Write After Reading: Living the Life Poetic (Chapter 29)

Write After Reading: Living the Life Poetic is a weekly online book club with poetry participation. It alternates between my blog and Susan Taylor Brown’s blog. Susan hosted about Small Stones in  this week’s post,  and here we’re talking this week about Chapter 29: Making Music: Rhyme, Rhythm, and Repetition.

Song lyrics are some of my favorite poems, so I was drawn to this chapter. I love what Sage has to say about rhyme and rhythm and how they make songs stick in our heads and hearts. I especially like the section on repetition, though. I write lots of poems with rhythm and rhyme, but I rarely use a refrain or chorus. And when I do use one, if it works well, I think to myself, Wow, why aren’t I using this every time?


Here’s my favorite thing that she says: The real craft of repetition comes in offering something fresh with each appearance, using a recurring idea or image to peel back layer after layer, rather than circling the reader back to the same idea, of which he will tire easily.


This is something I always struggle with. Not just in a refrain, but in meter as well. I need to work to add more nuance, more variety to my poems.


One of my favorite songs is “100 Years,” by Five for Fighting. It’s so haunting and gorgeous. Here are the words:


I’m 15 for a moment

Caught in between 10 and 20

And I’m just dreaming

Counting the ways to where you are


I’m 22 for a moment

She feels better than ever

And we’re on fire

Making our way back from Mars


15 there’s still time for you

Time to buy and time to lose

15, there’s never a wish better than this

When you only got 100 years to live


I’m 33 for a moment

Still the man, but you see I’m a they

A kid on the way

A family on my mind


I’m 45 for a moment

The sea is high

And I’m heading into a crisis

Chasing the years of my life


15 there’s still time for you

Time to buy, Time to lose yourself

Within a morning star

15 I’m all right with you

15, there’s never a wish better than this

When you only got 100 years to live


Half time goes by

Suddenly you’re wise

Another blink of an eye

67 is gone

The sun is getting high

We’re moving on…


I’m 99 for a moment

Dying for just another moment

And I’m just dreaming

Counting the ways to where you are


15 there’s still time for you

22 I feel her too

33 you’re on your way

Every day’s a new day…

15 there’s still time for you

Time to buy and time to choose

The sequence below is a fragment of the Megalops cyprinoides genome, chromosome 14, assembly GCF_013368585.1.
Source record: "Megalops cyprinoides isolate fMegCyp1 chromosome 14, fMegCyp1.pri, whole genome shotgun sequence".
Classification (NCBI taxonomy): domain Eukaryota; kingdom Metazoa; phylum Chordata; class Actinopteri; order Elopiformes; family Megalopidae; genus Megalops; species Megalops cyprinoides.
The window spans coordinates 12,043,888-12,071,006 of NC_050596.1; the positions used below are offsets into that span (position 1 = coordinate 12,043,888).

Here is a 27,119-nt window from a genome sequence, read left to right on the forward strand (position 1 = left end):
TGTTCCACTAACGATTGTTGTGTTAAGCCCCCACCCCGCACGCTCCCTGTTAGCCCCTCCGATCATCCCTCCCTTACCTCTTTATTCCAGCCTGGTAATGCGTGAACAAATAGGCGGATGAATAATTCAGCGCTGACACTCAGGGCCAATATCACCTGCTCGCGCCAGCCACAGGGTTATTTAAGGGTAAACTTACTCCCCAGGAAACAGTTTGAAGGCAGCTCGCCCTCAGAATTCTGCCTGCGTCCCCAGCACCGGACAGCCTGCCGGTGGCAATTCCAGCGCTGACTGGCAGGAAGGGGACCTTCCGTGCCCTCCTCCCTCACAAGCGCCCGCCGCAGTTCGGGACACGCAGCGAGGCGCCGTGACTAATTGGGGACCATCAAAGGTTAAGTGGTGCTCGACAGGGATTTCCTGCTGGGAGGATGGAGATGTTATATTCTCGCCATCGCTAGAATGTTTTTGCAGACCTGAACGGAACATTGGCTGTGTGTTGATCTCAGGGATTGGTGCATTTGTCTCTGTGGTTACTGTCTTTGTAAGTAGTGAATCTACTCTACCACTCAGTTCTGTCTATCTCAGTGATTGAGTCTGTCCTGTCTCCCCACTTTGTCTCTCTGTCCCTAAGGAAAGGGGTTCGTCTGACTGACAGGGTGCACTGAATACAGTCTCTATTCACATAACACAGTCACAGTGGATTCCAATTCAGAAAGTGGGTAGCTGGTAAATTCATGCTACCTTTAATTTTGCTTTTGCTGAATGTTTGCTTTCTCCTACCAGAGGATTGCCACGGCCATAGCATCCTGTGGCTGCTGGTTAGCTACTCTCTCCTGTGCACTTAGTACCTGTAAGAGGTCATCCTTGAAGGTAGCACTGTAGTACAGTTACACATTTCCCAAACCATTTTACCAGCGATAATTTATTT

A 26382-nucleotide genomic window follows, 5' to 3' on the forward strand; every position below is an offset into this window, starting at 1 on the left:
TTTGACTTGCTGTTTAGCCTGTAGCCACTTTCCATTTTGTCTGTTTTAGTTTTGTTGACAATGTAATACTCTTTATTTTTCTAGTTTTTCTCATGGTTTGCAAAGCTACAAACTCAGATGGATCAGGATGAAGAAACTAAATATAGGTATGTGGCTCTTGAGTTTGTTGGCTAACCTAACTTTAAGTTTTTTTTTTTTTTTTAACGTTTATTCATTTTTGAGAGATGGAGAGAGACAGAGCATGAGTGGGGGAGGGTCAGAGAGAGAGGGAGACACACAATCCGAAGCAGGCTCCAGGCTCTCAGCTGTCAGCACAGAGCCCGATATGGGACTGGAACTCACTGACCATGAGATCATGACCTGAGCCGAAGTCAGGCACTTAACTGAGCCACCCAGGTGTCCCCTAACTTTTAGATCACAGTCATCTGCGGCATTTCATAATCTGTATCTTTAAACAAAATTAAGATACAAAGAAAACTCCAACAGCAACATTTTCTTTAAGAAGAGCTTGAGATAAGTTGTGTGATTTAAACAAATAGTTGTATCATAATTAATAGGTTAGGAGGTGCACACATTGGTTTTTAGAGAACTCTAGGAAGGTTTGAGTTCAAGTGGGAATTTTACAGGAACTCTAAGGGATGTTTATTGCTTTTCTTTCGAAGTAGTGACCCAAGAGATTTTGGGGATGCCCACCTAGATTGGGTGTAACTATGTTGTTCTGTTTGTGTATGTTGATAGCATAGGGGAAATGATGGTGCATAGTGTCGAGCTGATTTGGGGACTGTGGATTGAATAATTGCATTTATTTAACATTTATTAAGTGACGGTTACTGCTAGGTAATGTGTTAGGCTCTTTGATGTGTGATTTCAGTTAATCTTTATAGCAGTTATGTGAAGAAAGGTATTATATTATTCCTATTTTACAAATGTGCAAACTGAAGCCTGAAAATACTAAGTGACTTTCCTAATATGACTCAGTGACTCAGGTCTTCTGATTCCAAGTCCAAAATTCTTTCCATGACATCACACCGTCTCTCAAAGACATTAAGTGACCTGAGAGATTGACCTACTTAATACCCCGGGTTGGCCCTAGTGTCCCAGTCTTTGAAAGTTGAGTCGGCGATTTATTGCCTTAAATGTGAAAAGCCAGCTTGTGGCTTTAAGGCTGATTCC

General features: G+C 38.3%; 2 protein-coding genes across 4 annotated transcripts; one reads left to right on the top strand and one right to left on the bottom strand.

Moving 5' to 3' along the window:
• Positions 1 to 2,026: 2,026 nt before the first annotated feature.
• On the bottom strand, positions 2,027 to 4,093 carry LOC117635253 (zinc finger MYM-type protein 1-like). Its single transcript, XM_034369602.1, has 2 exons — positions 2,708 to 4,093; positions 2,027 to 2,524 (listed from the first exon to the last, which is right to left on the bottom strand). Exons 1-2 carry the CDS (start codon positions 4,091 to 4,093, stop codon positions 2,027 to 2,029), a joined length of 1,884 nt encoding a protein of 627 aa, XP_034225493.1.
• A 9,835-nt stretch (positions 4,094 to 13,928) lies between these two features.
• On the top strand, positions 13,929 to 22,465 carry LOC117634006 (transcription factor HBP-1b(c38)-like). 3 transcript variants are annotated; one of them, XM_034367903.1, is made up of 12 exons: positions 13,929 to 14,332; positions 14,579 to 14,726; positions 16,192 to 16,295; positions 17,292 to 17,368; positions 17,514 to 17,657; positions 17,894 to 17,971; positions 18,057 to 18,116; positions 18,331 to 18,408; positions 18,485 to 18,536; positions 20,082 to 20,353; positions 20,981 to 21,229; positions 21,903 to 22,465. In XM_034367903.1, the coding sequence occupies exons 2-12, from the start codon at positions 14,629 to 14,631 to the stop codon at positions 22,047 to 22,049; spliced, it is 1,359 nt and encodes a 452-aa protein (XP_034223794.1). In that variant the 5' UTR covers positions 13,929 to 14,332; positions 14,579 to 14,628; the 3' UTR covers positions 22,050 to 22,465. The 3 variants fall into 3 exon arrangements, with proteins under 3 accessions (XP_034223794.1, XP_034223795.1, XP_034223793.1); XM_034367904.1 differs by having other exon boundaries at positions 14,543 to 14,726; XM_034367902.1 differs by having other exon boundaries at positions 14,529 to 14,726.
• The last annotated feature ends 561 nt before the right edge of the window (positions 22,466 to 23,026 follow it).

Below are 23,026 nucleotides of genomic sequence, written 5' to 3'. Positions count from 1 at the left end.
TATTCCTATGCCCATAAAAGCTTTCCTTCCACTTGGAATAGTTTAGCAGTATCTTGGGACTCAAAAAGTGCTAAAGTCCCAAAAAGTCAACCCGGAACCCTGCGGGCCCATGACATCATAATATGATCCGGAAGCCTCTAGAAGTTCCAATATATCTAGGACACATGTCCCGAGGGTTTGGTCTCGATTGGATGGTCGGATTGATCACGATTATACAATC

Hey 15, there’s never a wish better than this

When you only got 100 years to live


And here’s the video. If you don’t have time to watch it, just play it in the background at least while you’re online today! 

John Ondrasik writes the simplest, most effective lyrics. And his chorus is repeated, but it changes a bit each time. Love that.


I also love “Let Evening Come.” Jane Kenyon wrote this poem while she was battling the cancer that later killed her, and the peace and strength and acceptance here blows me away every time I read it. The repetition of “Let…” and “Let evening come” is so soothing.


My plan was to write a poem modeled after “100 Years,” but I’m exhausted and fried and not in any shape to do a larger exercise like that. So I’m going to just try writing a poem that repeats a word or phrase.




Beyond this breath

hover deadlines and dishwashers

and time assigned in

the smallest increments


Beyond this leaf

tangle limbs that need trimming

and squirrels

and emerald ash borers


So I close my eyes

and breathe and touch

and I do not go


Beyond this man
years hang empty

hollow and long

hot and sad


So I touch his arm

and kiss his fingers

and I will not go



Beyond this heartbeat

drift sorrow and chance

and chores and tomorrow

or maybe not


So I dance inside

the rhythm inside
I close my eyes

and I do not go



–Laura Purdie Salas, all rights reserved


Huh. That’s not what I expected to come out! I was going to write about infinity, eternity, the unknown…and instead it came out as kind of a praise poem to the moment, the tiny, the known.


Life is kicking my butt right now, in lots of ways. Maybe this is just me telling myself to think small and appreciate each moment I have and each person I love. Anyway, that’s my first draft.


I’d love to hear your thoughts about this chapter. What are your favorite song lyrics? Will you write a poem imitating one of your favorites? Or, like me, do you want to write a first draft that uses a repeated word or phrase?


Can’t wait to see what you come up with! Remember—it’s just an exercise. Nobody’s expecting perfection. I’m not even expecting polished words at all. To me, it’s just a chance for us to challenge ourselves and see what happens! Join in!


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